In “How much does a COPE-compliant openaccess fund cost?“, Stuart Shieber, the architect of Harvard‘s historic faculty consensus on mandating Green Open Access Self-Archiving, has explained that the purpose of the “Compact for Open Access Publishing Equity” (COPE) commitment of funds to pay Gold OA publishing costs is (1) to provide a “safety net” for publishers, that (2) COPE does not fund hybrid Gold or (3) double-dipping, and that (4) the amount of money involved is trivial. Stuart accordingly asks that “harangues [in particular from me!] about openaccess funds amounting to throwing away large quantities of valuable dollars [should] please stop now.”
For what it?s worth, my objections to COPE are not based on double-dipping, nor on the amount committed; they are not even based on COPE per se. They are based on committing to COPE without first committing to mandating Green OA.
It is good that COPE does not propose to fund hybrid Gold (where the journal continues to get paid for subscriptions, and also gets paid for those articles that pay extra to be made OA). That?s double-dipping ? though the publishers can (and some do) reply (in words to the effect) that:
?No, it?s not double-dipping, it?s just a safety net, in case the market ever swings toward Gold: For now, we will reduce our subscriptions proportionately, to reflect any Gold OA revenues. If and when the transition is complete, it?s complete: all revenues come from Gold OA fees, zero from subscriptions. Never any double-dipping.? [not a real quote]
A safety net to preserve current revenue streams, regardless of their source.
No, the ones who are double-dripping (sic) are the institutions, who are spending money on buying in subscriptions, and — whether they pay for hybrid Gold or pure-gold COPE journals (e.g., in the Springer/BMC ?Membership” Deal) — also spending money on Gold (scarce money, reputedly, given the years of agonizing over the serials crisis and journal price inflation).
But even that would not matter, if the institutions were just to mandate Green OA first.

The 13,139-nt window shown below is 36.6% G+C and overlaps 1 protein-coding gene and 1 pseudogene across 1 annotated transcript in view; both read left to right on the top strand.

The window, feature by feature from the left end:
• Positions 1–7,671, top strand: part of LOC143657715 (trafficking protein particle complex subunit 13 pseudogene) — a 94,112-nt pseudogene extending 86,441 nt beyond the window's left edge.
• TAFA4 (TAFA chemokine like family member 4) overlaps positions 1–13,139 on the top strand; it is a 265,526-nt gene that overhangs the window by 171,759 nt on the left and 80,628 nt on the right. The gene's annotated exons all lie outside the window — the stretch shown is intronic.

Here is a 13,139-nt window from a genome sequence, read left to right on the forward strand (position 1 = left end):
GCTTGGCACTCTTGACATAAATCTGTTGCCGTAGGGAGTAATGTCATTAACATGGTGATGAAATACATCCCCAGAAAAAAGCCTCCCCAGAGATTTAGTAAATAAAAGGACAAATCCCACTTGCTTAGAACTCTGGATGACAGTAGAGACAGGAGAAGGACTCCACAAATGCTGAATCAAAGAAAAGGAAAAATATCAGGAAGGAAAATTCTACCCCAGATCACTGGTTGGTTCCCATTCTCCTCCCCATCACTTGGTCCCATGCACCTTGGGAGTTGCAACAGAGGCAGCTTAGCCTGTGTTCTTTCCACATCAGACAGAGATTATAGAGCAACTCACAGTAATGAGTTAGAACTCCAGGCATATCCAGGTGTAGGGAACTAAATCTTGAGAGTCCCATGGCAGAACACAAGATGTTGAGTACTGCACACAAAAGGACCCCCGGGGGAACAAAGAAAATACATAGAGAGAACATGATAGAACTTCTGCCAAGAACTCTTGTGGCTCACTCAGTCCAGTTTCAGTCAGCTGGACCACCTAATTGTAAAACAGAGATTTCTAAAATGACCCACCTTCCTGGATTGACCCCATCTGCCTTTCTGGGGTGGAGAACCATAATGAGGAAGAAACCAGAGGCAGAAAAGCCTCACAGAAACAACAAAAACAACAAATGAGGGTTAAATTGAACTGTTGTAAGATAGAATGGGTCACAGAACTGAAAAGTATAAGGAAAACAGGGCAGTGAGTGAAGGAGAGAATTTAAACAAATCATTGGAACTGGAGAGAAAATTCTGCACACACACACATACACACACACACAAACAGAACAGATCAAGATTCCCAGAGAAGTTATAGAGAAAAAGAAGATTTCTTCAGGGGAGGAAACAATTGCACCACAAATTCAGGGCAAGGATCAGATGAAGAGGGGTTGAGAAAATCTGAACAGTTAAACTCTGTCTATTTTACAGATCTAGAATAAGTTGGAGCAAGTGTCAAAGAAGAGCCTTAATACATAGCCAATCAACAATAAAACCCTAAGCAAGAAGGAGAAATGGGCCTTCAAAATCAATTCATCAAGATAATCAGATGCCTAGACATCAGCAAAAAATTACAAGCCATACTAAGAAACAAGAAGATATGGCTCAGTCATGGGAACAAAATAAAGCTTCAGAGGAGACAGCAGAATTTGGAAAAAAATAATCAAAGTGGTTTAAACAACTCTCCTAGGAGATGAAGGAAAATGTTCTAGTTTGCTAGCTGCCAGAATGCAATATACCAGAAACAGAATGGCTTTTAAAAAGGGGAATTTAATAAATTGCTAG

But committing to paying for Gold OA of any description without first mandating Green OA strikes me as a real head-shaker. (Of the eight universities Stuart lists as having committed to pay [something] for Gold OA, only two — Harvard and MIT — have mandated Green OA.)
What we need today is OA, not safety nets for publishers. Green OA mandates will bring us OA: 100% OA. Instead fiddling pre-emptively with the future of publishing will not.
Stuart has made such a brilliant, unique contribution to OA in orchestrating Harvard?s historic Green OA mandate. I continue to feel perplexed as to to why he is squandering any of his considerable expertise and influence at this critical juncture on persuading universities to squander their scarce resources (no matter how minimally) on pre-emptive Gold (as a publishers? safety net) without first persuading them to follow his own gloriously Green example first (which was to mandate Green OA first, and then commit to spending some money on Gold OA).
Upon reflection, I remember that Stuart has actually given a hint of why he has become so preoccupied with Gold: Because one of the obstacles he had encountered in convincing faculty to vote-in a Green OA mandate by consensus, as Harvard FAS did, was (some) authors? worries about publishers? future.
So maybe the preoccupation with creating a safety net for publishers is really for the (sense of) safety of authors, so they are more likely to vote-in a Green OA mandate by consensus?
But the Harvard FAS?s historic consensus on Green OA came before any commitment to a Gold safety net. And the same is true of the over 150 other Green OA mandates worldwide to date (though most were adopted by presidential or provostial wisdom, rather than waiting for faculty to come to any consensus).
Wouldn?t a less costly and circuitous way of calming individuals? concerns about the safety of publishers under Green OA mandates be to point out that if subscription publishing were ever caused to become unsustainable because of the availability of Green OA, the vast sums of money that institutions are now spending on subscriptions would then by the very same token be released as the ?safety net? to pay for the conversion to Gold OA?
Does the first step really have to be pre-emptive payment, even token payment, rather than just going ahead and mandating the Green and letting the future of publishing take care of itself — while the research community takes care of getting its research into the hands of all its intended users at long last, instead of just those whose institutions can afford a subscription?